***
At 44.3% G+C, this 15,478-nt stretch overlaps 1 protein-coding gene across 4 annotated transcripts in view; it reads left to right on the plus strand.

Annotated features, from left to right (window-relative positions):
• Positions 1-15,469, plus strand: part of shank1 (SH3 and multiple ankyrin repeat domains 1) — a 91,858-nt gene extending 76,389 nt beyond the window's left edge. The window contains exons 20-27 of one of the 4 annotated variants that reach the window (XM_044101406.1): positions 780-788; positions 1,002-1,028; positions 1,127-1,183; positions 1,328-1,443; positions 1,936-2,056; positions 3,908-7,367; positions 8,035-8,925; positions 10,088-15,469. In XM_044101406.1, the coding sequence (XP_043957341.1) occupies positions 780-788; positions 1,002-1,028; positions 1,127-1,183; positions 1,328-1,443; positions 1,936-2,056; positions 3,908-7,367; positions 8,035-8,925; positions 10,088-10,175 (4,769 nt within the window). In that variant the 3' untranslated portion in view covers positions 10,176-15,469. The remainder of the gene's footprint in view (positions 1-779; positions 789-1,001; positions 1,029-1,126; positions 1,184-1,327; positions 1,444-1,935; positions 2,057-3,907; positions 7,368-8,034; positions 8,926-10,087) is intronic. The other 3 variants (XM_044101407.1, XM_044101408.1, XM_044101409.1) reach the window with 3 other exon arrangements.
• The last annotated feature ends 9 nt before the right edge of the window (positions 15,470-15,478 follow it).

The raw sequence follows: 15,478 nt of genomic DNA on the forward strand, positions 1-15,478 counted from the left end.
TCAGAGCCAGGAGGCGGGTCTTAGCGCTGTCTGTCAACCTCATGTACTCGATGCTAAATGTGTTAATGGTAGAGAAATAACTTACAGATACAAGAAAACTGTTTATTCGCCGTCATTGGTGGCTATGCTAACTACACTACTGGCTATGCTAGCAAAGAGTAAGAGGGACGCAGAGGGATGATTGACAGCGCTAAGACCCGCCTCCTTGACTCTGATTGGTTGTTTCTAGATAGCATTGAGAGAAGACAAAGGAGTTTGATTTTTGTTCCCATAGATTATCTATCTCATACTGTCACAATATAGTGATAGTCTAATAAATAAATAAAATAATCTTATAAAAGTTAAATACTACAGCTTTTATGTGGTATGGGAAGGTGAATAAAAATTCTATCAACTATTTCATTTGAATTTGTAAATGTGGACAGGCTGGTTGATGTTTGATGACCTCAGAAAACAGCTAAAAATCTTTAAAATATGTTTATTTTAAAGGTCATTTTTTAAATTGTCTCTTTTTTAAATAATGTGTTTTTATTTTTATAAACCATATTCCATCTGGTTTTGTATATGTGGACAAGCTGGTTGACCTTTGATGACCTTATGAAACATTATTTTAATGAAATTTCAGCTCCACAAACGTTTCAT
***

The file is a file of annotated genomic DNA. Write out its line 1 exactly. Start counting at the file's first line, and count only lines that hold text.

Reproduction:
At 44.3% G+C, this 15,478-nt stretch overlaps 1 protein-coding gene across 4 annotated transcripts in view; it reads left to right on the plus strand.